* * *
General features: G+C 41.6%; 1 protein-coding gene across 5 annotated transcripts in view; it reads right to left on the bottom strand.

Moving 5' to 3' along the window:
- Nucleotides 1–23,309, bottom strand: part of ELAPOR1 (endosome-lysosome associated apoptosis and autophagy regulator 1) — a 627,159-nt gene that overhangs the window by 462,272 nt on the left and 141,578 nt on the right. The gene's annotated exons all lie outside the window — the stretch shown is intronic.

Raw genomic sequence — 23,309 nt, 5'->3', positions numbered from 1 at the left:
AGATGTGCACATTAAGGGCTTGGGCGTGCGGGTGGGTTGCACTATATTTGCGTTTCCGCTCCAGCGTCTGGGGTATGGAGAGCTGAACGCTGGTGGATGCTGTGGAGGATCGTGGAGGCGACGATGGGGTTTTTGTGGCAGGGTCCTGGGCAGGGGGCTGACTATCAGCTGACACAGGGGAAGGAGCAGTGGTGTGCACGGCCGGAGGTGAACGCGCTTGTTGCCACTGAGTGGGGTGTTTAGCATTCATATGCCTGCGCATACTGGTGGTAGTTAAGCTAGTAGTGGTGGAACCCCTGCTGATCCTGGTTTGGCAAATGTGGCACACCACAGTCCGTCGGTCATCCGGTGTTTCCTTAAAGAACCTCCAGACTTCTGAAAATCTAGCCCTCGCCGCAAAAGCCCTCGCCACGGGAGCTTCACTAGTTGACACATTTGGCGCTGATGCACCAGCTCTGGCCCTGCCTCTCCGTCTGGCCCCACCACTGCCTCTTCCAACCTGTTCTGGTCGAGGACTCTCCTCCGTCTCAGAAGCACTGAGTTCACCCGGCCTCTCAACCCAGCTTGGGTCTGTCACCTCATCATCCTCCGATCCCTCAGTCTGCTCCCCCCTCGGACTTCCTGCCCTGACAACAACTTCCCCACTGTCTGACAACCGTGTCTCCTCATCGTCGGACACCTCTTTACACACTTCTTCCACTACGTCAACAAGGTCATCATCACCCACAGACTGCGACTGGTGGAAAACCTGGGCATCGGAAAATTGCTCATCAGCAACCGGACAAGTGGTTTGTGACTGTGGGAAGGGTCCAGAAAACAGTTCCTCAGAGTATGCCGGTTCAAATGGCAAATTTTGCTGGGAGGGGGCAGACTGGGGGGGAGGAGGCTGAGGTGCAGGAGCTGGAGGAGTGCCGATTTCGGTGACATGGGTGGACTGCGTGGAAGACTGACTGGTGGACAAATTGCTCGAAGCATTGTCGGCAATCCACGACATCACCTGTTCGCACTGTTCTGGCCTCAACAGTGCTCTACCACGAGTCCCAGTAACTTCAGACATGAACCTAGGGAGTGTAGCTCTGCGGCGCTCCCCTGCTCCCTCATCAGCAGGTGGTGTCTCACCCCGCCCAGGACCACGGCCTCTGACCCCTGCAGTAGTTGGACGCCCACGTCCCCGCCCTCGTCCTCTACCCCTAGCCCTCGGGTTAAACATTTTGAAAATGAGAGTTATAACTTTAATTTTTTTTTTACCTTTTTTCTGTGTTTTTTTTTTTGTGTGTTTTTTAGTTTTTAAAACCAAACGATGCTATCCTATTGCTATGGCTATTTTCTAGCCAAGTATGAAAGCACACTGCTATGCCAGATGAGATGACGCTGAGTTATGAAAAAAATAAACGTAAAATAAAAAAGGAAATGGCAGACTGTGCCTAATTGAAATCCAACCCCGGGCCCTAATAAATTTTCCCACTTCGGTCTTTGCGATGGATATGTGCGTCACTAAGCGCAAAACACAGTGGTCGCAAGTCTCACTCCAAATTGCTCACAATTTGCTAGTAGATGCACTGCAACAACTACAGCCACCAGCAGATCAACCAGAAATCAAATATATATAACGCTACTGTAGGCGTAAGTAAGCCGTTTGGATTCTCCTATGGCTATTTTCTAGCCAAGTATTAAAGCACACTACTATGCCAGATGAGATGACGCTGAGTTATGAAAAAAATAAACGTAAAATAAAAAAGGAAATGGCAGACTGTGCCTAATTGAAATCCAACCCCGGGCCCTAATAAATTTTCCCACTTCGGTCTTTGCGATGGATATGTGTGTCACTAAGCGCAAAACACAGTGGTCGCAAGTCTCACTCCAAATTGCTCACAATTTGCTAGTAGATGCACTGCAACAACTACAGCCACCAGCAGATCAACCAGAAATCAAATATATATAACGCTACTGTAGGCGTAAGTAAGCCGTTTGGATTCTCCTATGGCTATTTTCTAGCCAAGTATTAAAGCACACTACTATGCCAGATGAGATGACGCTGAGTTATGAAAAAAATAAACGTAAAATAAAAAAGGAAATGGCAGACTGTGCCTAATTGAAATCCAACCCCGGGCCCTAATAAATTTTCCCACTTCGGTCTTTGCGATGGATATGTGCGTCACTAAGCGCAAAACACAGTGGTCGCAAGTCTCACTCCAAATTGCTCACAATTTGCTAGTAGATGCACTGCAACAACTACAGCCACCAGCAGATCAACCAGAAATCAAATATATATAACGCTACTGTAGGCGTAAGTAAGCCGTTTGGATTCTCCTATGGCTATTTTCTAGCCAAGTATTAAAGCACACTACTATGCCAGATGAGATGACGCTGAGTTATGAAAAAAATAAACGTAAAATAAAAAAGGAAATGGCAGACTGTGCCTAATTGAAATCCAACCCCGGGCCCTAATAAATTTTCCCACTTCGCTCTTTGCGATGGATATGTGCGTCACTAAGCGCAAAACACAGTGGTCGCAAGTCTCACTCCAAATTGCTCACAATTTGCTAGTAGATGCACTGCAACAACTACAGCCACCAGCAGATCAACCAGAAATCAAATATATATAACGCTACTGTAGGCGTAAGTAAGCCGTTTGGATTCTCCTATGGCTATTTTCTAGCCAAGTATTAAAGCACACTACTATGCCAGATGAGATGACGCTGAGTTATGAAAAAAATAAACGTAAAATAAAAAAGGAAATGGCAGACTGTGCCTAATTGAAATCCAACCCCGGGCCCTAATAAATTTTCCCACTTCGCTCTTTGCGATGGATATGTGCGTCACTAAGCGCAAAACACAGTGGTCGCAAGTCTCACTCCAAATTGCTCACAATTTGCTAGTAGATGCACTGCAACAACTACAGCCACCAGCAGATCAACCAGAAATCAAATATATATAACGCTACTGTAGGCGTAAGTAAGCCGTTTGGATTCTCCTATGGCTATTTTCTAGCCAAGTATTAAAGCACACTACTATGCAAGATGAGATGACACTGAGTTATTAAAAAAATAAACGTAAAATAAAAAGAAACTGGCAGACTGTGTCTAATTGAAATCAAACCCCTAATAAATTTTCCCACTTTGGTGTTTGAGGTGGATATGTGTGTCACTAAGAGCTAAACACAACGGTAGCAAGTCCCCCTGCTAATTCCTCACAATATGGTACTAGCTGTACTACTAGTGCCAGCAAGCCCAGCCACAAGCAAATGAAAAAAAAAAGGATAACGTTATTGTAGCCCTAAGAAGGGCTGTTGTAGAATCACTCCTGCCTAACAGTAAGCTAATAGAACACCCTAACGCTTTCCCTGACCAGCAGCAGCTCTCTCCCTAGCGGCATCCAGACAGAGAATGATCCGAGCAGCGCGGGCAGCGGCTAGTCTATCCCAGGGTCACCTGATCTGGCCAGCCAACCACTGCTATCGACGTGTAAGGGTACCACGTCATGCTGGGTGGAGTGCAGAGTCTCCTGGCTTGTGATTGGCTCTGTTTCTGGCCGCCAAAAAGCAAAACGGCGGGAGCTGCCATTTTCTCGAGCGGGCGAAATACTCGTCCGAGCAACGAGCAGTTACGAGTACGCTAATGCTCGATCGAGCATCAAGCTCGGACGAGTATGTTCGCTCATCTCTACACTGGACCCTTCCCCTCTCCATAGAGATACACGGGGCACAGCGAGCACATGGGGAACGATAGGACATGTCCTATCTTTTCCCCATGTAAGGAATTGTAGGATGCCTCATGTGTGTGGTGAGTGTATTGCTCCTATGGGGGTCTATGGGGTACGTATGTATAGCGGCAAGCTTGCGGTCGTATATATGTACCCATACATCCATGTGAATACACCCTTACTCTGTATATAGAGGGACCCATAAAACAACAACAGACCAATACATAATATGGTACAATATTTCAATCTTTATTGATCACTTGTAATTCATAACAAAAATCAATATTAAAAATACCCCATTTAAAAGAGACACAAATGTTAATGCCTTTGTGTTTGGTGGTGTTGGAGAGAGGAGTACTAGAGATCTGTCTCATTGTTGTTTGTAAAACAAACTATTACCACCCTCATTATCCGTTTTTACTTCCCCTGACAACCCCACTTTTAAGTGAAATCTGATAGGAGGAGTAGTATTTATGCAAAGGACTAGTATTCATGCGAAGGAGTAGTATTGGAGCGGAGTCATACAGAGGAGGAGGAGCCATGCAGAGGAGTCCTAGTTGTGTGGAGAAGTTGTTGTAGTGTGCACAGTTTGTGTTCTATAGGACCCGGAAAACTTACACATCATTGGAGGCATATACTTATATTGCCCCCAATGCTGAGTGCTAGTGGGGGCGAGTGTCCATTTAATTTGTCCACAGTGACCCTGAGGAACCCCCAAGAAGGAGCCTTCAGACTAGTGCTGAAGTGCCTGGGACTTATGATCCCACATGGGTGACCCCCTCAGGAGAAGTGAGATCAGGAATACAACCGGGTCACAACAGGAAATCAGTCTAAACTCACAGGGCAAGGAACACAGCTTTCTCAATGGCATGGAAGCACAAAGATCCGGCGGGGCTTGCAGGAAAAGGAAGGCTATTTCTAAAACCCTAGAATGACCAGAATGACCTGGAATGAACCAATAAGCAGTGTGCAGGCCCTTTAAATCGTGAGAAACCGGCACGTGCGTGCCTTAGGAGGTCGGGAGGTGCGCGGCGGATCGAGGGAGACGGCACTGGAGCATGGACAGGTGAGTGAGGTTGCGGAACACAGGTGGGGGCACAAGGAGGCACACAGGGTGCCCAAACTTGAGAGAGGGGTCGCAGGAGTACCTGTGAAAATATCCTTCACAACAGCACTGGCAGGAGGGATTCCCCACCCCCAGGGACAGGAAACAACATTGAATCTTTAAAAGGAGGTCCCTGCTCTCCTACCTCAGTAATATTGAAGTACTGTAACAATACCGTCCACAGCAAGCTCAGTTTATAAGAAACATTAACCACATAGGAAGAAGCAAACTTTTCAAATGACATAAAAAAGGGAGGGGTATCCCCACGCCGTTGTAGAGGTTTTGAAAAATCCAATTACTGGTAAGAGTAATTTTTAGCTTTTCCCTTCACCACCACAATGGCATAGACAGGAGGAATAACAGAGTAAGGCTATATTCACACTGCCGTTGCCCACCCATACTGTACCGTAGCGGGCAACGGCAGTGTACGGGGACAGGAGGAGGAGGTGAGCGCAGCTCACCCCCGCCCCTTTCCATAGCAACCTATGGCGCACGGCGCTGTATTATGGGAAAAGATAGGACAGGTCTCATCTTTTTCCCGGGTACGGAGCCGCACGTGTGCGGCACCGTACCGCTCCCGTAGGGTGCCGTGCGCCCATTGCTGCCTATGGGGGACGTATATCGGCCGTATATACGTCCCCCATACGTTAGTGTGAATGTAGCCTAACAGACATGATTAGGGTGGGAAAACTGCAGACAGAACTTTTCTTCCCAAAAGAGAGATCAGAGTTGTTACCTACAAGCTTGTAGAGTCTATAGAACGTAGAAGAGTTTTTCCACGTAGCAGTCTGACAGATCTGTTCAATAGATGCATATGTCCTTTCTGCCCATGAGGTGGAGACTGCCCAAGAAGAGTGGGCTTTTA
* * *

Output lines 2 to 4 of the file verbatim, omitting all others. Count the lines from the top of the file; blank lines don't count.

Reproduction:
Moving 5' to 3' along the window:
- Nucleotides 1–23,309, bottom strand: part of ELAPOR1 (endosome-lysosome associated apoptosis and autophagy regulator 1) — a 627,159-nt gene that overhangs the window by 462,272 nt on the left and 141,578 nt on the right. The gene's annotated exons all lie outside the window — the stretch shown is intronic.

Raw genomic sequence — 23,309 nt, 5'->3', positions numbered from 1 at the left: